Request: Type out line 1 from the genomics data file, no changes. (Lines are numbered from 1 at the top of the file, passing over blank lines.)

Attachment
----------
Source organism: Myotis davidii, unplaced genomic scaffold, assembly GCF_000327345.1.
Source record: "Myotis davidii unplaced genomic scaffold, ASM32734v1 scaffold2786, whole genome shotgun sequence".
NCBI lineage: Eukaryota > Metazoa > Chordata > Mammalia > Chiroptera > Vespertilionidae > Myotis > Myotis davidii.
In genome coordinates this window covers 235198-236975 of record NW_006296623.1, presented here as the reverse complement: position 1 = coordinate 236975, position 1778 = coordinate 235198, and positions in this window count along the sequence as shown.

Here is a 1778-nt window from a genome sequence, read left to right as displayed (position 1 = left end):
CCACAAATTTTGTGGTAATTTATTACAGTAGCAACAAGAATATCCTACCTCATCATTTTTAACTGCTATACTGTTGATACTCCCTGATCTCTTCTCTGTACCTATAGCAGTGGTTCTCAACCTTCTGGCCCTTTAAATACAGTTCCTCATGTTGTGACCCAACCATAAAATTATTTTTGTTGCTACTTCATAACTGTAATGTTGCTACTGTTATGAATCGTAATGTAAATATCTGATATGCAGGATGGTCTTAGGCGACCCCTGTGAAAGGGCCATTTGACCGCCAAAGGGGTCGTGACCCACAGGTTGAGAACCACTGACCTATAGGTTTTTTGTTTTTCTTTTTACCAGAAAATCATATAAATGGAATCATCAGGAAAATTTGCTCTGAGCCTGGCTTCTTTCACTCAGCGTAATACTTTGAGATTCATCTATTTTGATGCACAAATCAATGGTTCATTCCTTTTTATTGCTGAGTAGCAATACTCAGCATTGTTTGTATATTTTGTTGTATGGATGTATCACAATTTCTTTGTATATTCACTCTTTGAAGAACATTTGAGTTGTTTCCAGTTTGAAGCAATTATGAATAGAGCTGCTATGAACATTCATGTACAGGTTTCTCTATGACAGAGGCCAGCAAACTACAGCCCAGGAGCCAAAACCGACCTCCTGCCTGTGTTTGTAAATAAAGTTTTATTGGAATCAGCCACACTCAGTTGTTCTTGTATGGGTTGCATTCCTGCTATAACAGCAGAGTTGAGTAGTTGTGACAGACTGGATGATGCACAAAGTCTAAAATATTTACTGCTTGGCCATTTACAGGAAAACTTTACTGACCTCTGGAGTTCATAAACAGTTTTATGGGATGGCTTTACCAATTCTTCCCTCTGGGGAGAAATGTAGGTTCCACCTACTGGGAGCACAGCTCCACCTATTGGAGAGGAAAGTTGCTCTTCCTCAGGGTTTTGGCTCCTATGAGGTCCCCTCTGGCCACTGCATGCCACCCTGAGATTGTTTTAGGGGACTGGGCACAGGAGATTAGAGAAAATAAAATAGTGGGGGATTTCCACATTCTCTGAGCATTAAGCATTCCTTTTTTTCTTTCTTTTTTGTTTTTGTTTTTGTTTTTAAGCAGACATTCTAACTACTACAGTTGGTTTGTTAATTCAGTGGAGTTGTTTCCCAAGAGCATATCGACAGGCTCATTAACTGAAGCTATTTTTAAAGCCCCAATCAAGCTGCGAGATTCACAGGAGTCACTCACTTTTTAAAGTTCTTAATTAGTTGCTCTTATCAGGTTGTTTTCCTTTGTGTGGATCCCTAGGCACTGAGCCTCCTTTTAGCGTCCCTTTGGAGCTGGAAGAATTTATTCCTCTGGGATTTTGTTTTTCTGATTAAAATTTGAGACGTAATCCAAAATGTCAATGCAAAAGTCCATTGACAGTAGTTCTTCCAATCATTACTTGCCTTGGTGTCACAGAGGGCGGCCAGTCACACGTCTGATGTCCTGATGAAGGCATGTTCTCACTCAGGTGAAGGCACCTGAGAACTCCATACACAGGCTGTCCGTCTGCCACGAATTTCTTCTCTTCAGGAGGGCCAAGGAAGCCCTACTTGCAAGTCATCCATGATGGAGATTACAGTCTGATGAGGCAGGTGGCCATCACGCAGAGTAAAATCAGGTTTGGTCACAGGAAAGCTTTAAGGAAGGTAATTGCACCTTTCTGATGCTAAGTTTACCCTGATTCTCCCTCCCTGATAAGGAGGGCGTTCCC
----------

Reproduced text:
Source organism: Myotis davidii, unplaced genomic scaffold, assembly GCF_000327345.1.